The effects of scratch damage on the fatigue performance of a nickle-based superalloy used for aerospace applications

Boukhobza, Jonathan (2017). The effects of scratch damage on the fatigue performance of a nickle-based superalloy used for aerospace applications. University of Birmingham. Eng.D.

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Surface damage can be introduced into rotor disc components during assembly, maintenance and overhaul operations for aircraft engines. This is known as handling damage and is often in the form of surface scratches, which are known to reduce total component fatigue life. This work provides a holistic understanding of the effect of artificial scratch damage on the fatigue performance of a nickel-based superalloy used for compressor and turbine disc applications.

Following extensive analysis of results from previous test programmes completed at Rolls Royce plc., a series of low cycle fatigue tests were performed on Alloy 720Li specimens. A test matrix was designed to isolate and identify every factor that may contribute to the fatigue properties of scratch damaged components. The geometry of a scratch, which causes a local stress concentration and increases the ‘effective Kt’ at the scratch root, is the most significant factor in controlling fatigue performance. Scratches cause a decrease in crack initiation life, thereby reducing total component fatigue life. Compressive residual stresses induced by shot peening and the scratching process itself are beneficial to component life.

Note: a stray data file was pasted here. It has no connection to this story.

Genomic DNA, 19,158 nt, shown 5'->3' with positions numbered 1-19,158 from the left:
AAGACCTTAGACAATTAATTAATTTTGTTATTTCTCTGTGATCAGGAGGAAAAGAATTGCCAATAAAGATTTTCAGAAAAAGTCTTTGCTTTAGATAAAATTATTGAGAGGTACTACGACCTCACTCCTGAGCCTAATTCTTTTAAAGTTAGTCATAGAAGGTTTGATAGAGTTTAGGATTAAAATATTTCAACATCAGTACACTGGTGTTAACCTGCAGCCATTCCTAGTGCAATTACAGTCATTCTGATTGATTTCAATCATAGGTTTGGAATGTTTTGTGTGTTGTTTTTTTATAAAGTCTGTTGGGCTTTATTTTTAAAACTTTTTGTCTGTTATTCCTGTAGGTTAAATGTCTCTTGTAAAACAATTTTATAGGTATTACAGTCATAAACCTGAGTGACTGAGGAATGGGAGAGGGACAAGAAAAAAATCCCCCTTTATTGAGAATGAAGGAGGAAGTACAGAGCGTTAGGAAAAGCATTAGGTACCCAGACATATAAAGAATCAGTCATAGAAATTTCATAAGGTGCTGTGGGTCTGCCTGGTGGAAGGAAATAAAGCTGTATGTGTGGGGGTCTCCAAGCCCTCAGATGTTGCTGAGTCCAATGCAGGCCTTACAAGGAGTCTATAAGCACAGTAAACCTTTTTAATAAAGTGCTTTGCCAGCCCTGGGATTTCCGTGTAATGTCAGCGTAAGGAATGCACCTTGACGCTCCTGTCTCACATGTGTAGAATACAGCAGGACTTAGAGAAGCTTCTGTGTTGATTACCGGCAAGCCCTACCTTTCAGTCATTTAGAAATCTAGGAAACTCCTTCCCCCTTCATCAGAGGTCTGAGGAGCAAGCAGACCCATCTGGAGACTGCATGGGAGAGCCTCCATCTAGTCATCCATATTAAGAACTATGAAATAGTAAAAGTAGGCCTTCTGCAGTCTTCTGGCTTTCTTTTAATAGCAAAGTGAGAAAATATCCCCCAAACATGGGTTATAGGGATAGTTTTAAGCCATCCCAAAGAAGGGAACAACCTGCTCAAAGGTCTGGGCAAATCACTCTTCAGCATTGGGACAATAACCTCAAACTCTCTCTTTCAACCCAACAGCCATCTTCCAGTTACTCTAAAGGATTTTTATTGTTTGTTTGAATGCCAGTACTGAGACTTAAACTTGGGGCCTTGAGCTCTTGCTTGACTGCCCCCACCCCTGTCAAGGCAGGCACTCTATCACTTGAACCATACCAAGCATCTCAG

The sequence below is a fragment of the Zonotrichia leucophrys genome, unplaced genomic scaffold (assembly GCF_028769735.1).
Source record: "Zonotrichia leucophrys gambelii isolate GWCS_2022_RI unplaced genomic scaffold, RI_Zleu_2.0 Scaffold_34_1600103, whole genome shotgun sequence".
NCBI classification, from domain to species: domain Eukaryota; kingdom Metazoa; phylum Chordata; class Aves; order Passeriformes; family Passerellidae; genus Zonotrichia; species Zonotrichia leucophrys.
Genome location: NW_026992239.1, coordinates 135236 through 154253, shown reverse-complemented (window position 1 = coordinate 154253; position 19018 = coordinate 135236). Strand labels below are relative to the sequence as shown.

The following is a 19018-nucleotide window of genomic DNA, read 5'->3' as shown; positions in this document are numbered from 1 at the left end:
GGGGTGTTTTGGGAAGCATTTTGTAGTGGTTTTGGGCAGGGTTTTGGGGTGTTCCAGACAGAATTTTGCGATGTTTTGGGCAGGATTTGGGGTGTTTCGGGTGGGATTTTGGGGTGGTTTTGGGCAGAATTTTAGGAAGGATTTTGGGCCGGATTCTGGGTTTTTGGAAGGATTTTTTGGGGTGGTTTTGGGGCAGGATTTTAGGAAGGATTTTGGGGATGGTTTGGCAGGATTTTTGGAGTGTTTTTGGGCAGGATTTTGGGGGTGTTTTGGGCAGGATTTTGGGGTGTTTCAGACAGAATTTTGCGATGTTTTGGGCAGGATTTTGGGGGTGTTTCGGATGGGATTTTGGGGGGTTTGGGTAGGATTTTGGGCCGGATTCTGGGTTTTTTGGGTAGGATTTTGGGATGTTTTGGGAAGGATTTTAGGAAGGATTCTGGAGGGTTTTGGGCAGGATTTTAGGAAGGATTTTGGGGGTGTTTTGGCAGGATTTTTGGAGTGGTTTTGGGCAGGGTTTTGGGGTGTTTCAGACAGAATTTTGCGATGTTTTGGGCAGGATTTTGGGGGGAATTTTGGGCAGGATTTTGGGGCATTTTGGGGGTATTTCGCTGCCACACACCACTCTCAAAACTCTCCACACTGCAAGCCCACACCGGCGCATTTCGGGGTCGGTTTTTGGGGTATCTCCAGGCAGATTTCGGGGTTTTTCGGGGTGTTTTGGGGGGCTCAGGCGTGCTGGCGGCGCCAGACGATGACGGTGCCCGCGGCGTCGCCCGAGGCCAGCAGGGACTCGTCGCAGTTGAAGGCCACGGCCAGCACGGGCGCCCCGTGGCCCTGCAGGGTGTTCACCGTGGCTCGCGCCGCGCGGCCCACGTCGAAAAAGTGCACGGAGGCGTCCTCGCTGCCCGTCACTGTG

Varying levels of scratch damage were fully characterised by scanning electron microscopy, microhardness testing and electron backscatter diffraction to show the severe microstructural modification and increased hardness caused by the scratching process. Computational modelling was carried out to determine geometrical effects of scratches on local stress and strain fields. The ‘effective Kt’ values under scratches were calculated, which helps to predict fatigue performance. This type of comprehensive investigation is important for damage tolerance lifing approaches and helps to minimise premature component retirement.

Type of Work: Thesis (Doctorates > Eng.D.)
Award Type: Doctorates > Eng.D.
College/Faculty: Colleges (2008 onwards) > College of Engineering & Physical Sciences
School or Department: School of Metallurgy and Materials
Funders: Engineering and Physical Sciences Research Council
Subjects: T Technology > TL Motor vehicles. Aeronautics. Astronautics
T Technology > TN Mining engineering. Metallurgy


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